The fungal members of Carbohydrate Esterase family 1 (CE1) from the CAZy database include both acetyl xylan esterases (AXEs) and feruloyl esterases (FAEs). AXEs and FAEs are essential auxiliary enzymes to unlock the full potential of feedstock. They are being used in many biotechnology applications including food and feed, pulp and paper, and biomass valorization. AXEs catalyze the hydrolysis of acetyl group from xylan, while FAEs release ferulic and other hydroxycinnamic acids from xylan and pectin. Previously, we reported a phylogenetic analysis for the fungal members of CE1, establishing five subfamilies (CE1_SF1–SF5). Currently, the characterized AXEs are in the subfamily CE1_SF1, whereas CE1_SF2 contains mainly characterized FAEs. These two subfamilies are more related to each other than to the other subfamilies and are predicted to have evolved from a common ancestor, but target substrates with a different molecular structure. In this study, four ascomycete enzymes from CE1_SF1 and SF2 were heterologously produced in Pichia pastoris and characterized with respect to their biochemical properties and substrate preference toward different model and plant biomass substrates. The selected enzymes from CE1_SF1 only exhibited AXE activity, whereas the one from CE1_SF2 possessed dual FAE/AXE activity. This dual activity enzyme also showed broad substrate specificity toward model substrates for FAE activity and efficiently released both acetic acid and ferulic acid (∼50%) from wheat arabinoxylan and wheat bran which was pre-treated with a commercial xylanase. These fungal AXEs and FAEs also showed promising biochemical properties, e.g., high stability over a wide pH range and retaining more than 80% of their residual activity at pH 6.0–9.0. These newly characterized fungal AXEs and FAEs from CE1 have high potential for biotechnological applications. In particular as an additional ingredient for enzyme cocktails to remove the ester-linked decorations which enables access for the backbone degrading enzymes. Among these novel enzymes, the dual FAE/AXE activity enzyme also supports the evolutionary relationship of CE1_SF1 and SF2.

    Fasting induces ANGPTL4 and reduces LPL activity in human adipose tissue
    Ruppert, Philip M.M. ; Michielsen, Charlotte C.J.R. ; Hazebroek, Eric J. ; Pirayesh, Ali ; Olivecrona, Gunilla ; Afman, Lydia A. ; Kersten, Sander - \ 2020
    Molecular Metabolism 40 (2020). - ISSN 2212-8778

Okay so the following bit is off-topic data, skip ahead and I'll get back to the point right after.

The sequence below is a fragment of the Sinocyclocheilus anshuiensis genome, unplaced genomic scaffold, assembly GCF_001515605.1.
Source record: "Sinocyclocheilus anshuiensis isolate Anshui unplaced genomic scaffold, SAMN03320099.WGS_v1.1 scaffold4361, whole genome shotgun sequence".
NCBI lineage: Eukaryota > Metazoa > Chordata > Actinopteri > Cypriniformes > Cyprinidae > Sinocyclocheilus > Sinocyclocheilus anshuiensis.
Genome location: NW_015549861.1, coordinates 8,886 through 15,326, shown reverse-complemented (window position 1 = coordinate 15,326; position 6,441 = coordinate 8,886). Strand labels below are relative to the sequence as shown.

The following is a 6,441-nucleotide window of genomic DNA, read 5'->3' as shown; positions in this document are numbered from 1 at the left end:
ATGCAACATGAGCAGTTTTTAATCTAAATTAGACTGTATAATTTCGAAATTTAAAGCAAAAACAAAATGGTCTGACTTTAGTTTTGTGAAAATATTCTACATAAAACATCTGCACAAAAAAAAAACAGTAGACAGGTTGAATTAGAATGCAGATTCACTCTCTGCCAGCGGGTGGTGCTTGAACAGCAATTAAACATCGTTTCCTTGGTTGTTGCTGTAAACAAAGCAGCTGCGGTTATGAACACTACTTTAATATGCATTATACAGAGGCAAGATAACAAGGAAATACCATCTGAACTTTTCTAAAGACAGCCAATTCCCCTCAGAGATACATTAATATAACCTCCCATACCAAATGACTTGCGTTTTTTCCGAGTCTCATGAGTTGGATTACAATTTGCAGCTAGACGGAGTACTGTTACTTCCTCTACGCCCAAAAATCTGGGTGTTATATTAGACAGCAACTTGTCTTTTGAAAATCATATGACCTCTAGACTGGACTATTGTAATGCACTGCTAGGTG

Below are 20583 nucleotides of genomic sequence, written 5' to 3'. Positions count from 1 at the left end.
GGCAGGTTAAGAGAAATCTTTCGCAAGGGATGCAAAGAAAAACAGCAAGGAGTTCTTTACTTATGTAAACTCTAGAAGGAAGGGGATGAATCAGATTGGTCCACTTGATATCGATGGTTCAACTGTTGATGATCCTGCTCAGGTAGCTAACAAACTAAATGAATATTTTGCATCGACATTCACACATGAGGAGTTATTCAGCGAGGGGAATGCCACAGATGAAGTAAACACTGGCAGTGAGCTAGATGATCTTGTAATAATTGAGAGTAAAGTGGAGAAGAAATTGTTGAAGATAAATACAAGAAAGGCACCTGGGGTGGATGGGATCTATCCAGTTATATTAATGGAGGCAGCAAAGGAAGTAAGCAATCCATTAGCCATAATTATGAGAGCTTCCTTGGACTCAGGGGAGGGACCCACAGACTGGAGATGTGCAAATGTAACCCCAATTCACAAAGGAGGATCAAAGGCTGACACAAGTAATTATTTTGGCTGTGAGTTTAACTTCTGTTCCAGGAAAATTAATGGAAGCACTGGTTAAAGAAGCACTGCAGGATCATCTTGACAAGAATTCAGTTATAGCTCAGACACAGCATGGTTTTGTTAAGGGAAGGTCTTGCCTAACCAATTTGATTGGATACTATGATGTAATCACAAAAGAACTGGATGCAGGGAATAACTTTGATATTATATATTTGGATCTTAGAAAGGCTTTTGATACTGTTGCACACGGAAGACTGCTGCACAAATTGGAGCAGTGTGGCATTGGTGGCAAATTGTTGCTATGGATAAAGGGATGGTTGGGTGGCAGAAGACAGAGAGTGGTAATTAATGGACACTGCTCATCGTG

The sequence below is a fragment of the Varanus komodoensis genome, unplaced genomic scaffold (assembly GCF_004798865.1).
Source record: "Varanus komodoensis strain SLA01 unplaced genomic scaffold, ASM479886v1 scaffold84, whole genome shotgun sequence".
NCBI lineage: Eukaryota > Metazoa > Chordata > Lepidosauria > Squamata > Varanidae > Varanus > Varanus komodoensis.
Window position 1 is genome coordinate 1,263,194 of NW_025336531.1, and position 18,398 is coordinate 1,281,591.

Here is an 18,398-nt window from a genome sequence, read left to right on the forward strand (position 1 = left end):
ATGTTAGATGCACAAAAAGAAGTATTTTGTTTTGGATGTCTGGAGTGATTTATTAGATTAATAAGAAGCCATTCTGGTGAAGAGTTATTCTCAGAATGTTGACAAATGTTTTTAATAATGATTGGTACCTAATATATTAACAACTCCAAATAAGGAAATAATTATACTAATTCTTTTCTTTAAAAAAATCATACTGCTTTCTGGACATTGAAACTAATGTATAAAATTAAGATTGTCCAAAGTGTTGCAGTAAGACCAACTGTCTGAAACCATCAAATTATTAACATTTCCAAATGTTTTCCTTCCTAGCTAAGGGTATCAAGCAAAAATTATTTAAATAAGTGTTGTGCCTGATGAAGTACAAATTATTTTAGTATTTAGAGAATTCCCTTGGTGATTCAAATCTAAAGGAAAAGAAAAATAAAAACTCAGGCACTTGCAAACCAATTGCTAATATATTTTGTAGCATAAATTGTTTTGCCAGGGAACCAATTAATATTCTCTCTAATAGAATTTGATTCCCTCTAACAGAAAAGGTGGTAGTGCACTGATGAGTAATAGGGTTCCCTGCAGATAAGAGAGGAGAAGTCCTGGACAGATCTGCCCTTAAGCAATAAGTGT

Adipose tissue - Fatty acids - Insulin - Lipoprotein lipase - Triglycerides

    Objective: Studies in mice have shown that the decrease in lipoprotein lipase (LPL) activity in adipose tissue upon fasting is mediated by induction of the inhibitor ANGPTL4. Here, we aimed to validate this concept in humans by determining the effect of a prolonged fast on ANGPTL4 and LPL gene and protein expression in human subcutaneous adipose tissue. Methods: Twenty-three volunteers ate a standardized meal at 18.00 h and fasted until 20.00 h the next day. Blood was drawn and periumbilical adipose tissue biopsies were collected 2 h and 26 h after the meal. Results: Consistent with previous mouse data, LPL activity in human adipose tissue was significantly decreased by fasting (−60%), concurrent with increased ANGPTL4 mRNA (+90%) and decreased ANGPTL8 mRNA (−94%). ANGPTL4 protein levels in adipose tissue were also significantly increased by fasting (+46%), whereas LPL mRNA and protein levels remained unchanged. In agreement with the adipose tissue data, plasma ANGPTL4 levels increased upon fasting (+100%), whereas plasma ANGPTL8 decreased (−79%). Insulin, levels of which significantly decreased upon fasting, downregulated ANGPTL4 mRNA and protein in primary human adipocytes. By contrast, cortisol, levels of which significantly increased upon fasting, upregulated ANGPTL4 mRNA and protein in primary human adipocytes as did fatty acids. Conclusion: ANGPTL4 levels in human adipose tissue are increased by fasting, likely via increased plasma cortisol and free fatty acids and decreased plasma insulin, resulting in decreased LPL activity. This clinical trial was registered with identifier NCT03757767.